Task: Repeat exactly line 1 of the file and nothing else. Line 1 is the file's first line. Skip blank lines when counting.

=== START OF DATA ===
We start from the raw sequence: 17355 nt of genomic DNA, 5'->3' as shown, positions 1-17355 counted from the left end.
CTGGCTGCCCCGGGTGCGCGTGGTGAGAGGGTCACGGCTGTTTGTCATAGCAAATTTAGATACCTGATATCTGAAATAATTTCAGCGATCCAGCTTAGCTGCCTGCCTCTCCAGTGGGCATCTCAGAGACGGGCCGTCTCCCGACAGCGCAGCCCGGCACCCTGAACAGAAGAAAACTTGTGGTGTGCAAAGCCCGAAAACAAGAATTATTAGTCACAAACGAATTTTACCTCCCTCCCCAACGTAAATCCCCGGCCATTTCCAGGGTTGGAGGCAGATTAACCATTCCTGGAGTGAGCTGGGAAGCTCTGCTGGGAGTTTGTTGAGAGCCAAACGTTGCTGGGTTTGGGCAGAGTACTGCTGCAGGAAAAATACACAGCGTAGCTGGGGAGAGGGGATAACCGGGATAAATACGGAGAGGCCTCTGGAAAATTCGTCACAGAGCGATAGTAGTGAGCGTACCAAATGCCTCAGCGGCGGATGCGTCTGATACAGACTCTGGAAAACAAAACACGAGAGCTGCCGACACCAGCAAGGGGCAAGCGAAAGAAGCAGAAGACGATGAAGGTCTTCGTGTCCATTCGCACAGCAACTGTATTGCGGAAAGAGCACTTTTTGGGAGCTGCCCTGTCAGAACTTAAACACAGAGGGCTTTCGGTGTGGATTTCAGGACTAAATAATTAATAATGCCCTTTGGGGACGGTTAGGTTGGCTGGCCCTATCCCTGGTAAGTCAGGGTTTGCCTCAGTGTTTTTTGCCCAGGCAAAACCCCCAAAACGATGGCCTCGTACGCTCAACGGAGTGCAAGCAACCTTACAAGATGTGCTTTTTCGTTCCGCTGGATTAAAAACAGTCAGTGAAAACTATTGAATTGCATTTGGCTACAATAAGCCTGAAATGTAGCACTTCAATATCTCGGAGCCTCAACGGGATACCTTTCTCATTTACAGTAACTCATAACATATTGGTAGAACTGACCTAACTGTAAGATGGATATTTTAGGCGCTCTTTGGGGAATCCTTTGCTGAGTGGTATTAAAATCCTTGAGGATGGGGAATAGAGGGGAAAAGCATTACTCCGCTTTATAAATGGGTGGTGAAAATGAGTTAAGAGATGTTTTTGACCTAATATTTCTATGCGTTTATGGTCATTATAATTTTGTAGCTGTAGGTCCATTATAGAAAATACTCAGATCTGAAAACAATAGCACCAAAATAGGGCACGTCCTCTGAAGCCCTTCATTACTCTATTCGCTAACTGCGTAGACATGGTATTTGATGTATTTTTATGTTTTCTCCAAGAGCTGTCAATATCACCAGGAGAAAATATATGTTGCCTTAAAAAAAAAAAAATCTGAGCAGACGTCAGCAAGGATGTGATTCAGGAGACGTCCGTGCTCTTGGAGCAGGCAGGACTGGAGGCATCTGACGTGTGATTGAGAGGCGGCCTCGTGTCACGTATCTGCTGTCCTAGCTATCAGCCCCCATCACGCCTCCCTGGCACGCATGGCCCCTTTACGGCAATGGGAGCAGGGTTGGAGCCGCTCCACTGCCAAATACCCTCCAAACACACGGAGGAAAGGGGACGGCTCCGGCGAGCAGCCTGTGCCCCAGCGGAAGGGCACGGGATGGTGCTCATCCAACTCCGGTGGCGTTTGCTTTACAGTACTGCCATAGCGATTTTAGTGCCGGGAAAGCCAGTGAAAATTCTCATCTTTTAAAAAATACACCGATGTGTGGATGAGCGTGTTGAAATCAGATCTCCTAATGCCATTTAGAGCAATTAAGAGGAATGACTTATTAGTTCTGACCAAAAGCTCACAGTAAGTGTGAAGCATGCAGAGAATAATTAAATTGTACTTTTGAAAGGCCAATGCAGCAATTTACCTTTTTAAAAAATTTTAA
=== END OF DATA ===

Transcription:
We start from the raw sequence: 17355 nt of genomic DNA, 5'->3' as shown, positions 1-17355 counted from the left end.